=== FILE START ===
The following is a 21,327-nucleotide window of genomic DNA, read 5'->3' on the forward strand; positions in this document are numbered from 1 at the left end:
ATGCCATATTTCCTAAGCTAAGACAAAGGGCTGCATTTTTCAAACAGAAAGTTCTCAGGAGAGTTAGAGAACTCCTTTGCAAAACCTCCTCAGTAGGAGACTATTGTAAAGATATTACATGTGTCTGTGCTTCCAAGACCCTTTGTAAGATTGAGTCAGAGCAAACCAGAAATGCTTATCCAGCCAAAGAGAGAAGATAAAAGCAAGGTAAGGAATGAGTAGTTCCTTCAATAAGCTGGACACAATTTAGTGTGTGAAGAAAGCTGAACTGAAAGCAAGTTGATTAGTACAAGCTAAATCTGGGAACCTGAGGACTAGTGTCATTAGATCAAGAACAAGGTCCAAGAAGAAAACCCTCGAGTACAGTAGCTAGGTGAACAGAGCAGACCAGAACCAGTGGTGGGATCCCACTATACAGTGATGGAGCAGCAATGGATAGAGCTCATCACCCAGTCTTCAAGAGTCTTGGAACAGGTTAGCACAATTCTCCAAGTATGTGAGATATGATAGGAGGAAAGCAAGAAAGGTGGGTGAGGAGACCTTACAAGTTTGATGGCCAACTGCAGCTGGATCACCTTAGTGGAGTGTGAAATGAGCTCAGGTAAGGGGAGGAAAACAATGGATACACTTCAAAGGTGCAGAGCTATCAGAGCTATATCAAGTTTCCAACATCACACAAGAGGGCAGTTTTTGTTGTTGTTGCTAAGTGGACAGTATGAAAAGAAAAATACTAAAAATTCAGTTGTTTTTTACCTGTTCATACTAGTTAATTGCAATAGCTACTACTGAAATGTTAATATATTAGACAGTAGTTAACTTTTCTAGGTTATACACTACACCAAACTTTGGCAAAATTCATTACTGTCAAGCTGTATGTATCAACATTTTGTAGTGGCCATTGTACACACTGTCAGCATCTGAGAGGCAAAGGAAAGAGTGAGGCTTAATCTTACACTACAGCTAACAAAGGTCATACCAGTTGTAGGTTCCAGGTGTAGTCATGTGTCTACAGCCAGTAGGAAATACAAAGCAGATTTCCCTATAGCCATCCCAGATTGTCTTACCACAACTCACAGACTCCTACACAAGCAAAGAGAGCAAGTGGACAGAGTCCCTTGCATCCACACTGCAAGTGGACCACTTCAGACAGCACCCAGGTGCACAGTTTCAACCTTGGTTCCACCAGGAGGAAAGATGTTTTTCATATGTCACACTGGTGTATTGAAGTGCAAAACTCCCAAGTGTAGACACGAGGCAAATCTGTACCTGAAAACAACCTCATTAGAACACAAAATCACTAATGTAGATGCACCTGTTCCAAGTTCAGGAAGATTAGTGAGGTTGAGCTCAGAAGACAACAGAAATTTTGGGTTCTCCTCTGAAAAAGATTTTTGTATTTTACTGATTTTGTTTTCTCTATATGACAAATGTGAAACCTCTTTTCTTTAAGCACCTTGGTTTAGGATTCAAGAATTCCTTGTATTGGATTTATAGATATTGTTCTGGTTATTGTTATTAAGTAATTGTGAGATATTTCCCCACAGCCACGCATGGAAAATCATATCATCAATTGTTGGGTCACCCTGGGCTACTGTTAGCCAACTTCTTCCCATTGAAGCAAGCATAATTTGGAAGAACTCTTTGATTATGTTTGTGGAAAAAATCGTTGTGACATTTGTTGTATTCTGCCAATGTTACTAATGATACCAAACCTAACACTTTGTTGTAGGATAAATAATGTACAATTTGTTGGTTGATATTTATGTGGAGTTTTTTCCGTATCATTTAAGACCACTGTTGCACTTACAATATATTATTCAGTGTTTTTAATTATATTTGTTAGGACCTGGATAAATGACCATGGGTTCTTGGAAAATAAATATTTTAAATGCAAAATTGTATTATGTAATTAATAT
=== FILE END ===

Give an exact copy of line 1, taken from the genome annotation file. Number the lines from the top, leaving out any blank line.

The following is a 21,327-nucleotide window of genomic DNA, read 5'->3' on the forward strand; positions in this document are numbered from 1 at the left end: